Over the past few years, state-of-the-art technologies have been used more and more in activist and decolonial contexts to challenge hegemonic mainstream narratives, from a digital dome documentary addressing Climate Crimes (Adrian Lahoud, Michaela French, 2018) to GoPro cameras in CBT (Coding: Braiding: Transmission; 2017) by Isaac Kariuki and Tamar Clarke-Brown. This paper proposes to focus on a particular part of this wider production, coming from an African context – Africa understood as a cultural space including the diaspora (Mbembe 2010) – and using VR to counter historically established, hegemonic narratives shaped by colonial episteme. This production started around 2017 and was linked to the belief that, VR being a new technology globally, would create a level playing field for African filmmakers (Dahir 2017). From the beginning on, it was also seen as an opportunity to open up spaces for underrepresented narratives, as the Cape Town-based Electric South lab say in its mission statement.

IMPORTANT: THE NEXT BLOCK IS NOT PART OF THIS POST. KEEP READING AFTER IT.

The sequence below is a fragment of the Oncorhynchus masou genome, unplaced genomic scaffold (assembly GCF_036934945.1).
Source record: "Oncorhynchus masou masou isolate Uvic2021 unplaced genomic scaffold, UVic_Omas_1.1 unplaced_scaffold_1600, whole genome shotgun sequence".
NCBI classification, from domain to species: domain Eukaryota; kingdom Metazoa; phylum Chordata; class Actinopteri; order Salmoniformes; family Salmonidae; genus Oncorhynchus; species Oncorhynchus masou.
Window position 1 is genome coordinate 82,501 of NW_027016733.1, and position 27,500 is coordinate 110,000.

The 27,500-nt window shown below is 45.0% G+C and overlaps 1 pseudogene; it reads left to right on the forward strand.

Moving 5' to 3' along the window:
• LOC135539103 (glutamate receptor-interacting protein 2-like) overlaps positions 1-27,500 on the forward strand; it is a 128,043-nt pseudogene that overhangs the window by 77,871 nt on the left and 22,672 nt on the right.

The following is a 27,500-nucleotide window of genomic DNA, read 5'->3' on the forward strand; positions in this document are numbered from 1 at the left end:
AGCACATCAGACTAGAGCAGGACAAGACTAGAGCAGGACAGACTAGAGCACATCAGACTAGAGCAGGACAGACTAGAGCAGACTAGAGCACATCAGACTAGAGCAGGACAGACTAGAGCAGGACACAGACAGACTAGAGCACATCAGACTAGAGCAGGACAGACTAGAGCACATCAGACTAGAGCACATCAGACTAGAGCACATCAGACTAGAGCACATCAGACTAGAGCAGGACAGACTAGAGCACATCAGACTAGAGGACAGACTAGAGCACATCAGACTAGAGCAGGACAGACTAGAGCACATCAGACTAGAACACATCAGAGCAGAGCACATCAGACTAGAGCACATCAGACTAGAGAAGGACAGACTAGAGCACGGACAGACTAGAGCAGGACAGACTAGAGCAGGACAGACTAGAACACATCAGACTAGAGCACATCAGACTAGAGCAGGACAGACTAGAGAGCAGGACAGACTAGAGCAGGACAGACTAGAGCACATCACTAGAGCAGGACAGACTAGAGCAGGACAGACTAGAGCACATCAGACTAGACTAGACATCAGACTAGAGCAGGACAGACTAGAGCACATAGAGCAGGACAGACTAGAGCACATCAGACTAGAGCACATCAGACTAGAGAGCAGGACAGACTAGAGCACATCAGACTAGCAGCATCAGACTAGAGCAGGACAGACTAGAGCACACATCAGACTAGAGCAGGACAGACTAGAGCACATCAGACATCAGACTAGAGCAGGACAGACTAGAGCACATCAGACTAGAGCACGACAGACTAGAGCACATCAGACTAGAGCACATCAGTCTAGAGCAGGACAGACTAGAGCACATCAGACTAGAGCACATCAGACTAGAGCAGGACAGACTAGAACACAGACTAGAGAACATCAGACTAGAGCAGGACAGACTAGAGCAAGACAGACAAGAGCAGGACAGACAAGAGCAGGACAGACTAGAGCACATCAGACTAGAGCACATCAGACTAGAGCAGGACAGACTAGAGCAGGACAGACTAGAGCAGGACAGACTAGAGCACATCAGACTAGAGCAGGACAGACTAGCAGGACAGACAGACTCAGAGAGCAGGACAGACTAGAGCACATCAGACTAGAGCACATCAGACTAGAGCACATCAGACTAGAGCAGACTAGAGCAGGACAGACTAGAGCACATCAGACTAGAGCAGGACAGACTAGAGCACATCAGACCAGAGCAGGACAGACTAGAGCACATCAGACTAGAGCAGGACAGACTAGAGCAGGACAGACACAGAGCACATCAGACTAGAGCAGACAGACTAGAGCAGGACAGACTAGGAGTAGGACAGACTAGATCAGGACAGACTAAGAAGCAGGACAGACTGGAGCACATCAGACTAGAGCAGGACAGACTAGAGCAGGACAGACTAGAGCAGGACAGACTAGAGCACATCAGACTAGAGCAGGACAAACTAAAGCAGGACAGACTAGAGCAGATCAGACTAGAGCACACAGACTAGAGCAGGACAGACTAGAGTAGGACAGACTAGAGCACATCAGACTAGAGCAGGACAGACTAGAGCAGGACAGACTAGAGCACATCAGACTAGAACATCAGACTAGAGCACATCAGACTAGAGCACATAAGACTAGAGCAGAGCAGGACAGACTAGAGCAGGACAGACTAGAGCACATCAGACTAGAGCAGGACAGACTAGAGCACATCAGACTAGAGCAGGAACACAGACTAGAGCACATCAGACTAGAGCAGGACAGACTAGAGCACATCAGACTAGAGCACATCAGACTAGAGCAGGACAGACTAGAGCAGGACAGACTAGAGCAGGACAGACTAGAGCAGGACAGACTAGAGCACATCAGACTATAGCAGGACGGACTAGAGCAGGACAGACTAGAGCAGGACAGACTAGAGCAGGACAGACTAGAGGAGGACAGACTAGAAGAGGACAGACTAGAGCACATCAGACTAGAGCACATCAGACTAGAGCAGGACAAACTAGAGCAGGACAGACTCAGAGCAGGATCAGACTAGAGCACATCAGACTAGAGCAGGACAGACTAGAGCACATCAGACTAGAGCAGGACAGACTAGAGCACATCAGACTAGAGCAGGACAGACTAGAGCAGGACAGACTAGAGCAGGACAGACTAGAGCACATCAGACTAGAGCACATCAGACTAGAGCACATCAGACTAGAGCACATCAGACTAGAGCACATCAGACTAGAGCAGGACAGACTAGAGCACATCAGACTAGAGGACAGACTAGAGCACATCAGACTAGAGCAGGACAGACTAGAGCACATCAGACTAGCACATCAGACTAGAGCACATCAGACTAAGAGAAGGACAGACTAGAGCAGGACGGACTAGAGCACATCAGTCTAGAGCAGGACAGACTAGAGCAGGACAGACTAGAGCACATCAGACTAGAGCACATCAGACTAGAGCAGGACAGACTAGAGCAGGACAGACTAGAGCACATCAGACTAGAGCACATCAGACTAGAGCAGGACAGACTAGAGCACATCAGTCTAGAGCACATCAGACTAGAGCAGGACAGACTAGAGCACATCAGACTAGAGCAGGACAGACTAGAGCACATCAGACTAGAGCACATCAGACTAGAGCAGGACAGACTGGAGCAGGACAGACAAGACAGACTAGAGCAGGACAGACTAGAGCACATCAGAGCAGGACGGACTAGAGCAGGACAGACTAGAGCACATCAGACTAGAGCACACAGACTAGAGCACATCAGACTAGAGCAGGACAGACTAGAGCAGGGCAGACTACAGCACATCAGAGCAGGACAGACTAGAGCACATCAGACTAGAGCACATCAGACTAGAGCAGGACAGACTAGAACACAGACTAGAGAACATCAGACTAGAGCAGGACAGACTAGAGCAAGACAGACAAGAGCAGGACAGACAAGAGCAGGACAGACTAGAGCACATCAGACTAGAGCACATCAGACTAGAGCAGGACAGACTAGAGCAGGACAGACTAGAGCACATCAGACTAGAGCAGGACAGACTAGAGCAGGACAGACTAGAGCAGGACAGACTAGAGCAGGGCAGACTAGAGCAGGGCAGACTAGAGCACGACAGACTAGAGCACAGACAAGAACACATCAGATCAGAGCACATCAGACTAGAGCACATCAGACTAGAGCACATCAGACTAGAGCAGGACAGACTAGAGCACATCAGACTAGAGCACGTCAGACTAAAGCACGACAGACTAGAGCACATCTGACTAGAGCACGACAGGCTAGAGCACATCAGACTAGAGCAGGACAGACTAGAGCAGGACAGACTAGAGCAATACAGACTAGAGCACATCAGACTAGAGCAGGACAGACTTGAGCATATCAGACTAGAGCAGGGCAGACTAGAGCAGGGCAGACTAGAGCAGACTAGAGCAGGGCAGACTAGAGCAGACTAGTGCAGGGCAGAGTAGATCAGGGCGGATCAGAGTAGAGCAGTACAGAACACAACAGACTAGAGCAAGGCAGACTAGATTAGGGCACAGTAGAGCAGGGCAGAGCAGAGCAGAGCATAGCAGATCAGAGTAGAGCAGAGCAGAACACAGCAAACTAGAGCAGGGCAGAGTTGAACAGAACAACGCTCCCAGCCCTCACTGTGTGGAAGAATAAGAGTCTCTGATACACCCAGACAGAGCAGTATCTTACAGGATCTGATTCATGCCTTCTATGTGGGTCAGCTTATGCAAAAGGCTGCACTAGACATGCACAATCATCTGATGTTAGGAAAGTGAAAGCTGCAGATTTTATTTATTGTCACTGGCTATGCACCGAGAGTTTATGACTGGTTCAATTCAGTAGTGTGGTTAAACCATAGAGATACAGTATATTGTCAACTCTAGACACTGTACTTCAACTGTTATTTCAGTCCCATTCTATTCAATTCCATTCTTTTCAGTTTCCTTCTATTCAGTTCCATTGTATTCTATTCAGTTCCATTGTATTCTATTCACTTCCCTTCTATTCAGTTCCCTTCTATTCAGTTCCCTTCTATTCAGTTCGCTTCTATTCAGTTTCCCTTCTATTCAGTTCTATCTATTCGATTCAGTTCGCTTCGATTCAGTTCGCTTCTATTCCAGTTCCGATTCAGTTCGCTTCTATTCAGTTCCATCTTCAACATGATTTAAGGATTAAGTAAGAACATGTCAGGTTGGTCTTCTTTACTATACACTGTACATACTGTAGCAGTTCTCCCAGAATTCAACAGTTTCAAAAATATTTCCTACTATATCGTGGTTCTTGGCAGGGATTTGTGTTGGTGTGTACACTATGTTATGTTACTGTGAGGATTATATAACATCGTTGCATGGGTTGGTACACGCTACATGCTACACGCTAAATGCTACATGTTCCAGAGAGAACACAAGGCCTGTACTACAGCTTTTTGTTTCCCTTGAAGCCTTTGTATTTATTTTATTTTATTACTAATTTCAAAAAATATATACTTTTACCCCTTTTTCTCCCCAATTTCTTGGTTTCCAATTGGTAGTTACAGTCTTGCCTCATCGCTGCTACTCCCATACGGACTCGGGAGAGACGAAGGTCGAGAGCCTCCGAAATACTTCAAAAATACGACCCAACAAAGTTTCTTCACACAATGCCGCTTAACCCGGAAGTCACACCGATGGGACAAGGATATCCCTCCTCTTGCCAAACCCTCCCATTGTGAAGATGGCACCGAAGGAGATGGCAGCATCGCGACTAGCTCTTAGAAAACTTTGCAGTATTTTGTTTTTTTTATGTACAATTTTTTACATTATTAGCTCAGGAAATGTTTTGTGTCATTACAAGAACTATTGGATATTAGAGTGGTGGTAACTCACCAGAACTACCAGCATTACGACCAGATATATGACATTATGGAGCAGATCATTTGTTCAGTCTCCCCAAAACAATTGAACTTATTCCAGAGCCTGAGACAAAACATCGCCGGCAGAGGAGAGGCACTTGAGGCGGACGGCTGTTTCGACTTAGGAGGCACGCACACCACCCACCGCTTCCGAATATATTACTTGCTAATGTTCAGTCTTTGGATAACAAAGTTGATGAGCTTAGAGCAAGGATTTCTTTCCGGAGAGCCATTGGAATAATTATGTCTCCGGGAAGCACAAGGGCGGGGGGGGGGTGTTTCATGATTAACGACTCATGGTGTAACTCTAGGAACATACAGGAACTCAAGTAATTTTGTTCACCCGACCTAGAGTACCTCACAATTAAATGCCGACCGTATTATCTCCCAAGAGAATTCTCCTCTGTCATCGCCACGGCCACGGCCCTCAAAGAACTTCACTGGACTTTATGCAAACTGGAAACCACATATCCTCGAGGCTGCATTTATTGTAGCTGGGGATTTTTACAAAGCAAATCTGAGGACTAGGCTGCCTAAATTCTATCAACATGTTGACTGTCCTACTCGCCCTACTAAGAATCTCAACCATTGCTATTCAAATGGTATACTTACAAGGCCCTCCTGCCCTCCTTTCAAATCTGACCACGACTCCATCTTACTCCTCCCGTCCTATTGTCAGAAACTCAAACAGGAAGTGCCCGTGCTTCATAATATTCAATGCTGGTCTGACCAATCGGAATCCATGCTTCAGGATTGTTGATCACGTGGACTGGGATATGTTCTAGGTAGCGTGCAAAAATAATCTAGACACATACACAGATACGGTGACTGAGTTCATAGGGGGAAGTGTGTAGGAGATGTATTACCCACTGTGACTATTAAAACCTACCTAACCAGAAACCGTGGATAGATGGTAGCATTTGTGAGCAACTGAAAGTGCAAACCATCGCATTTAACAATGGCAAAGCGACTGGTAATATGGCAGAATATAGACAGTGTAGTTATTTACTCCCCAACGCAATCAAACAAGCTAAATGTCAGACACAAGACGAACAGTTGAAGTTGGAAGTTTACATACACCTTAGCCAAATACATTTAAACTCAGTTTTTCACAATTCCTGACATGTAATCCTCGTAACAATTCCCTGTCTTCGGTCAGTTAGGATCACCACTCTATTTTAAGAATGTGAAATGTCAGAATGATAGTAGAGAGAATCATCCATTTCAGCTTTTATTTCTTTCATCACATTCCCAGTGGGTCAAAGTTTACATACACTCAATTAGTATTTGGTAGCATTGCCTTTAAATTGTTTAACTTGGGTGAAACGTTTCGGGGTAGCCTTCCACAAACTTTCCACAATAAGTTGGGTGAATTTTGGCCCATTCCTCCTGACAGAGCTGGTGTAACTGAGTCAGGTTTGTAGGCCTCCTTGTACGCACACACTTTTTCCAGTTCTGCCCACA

This paper will thus investigate how short films and immersive projects use VR technology to develop decolonial counter-narratives, counter-histories and counter-concepts of knowledge. Using the latest technology alone already challenges the colonial myth of the timeless, traditional African society (Mbembe 2010) and the denial of self-determined participation in technological developments for African communities (McIlwain 2020). By analyzing projects such as Premium Connect (Real Deal; 2017) by Tabita Rezaire, NeuroSpeculative AfroFeminism (2017) by Hyphen Labs, or The Subterranean Imprint Archive (2021) by Lo-Def Film Factory against the backdrop of theoretical approaches to counter-knowledge production (Babias/Nkdikung et al. 2015) and decolonial media studies (Moyo 2020), the paper will show how the use of VR technology gets intertwined with aesthetic counter-strategies (e.g. reminiscences to Afrofuturism, speculative storytelling), state-of-the-art research in neuroscience or technology to reflect on the birth of computing sciences or the legacy of technopolitics in Africa.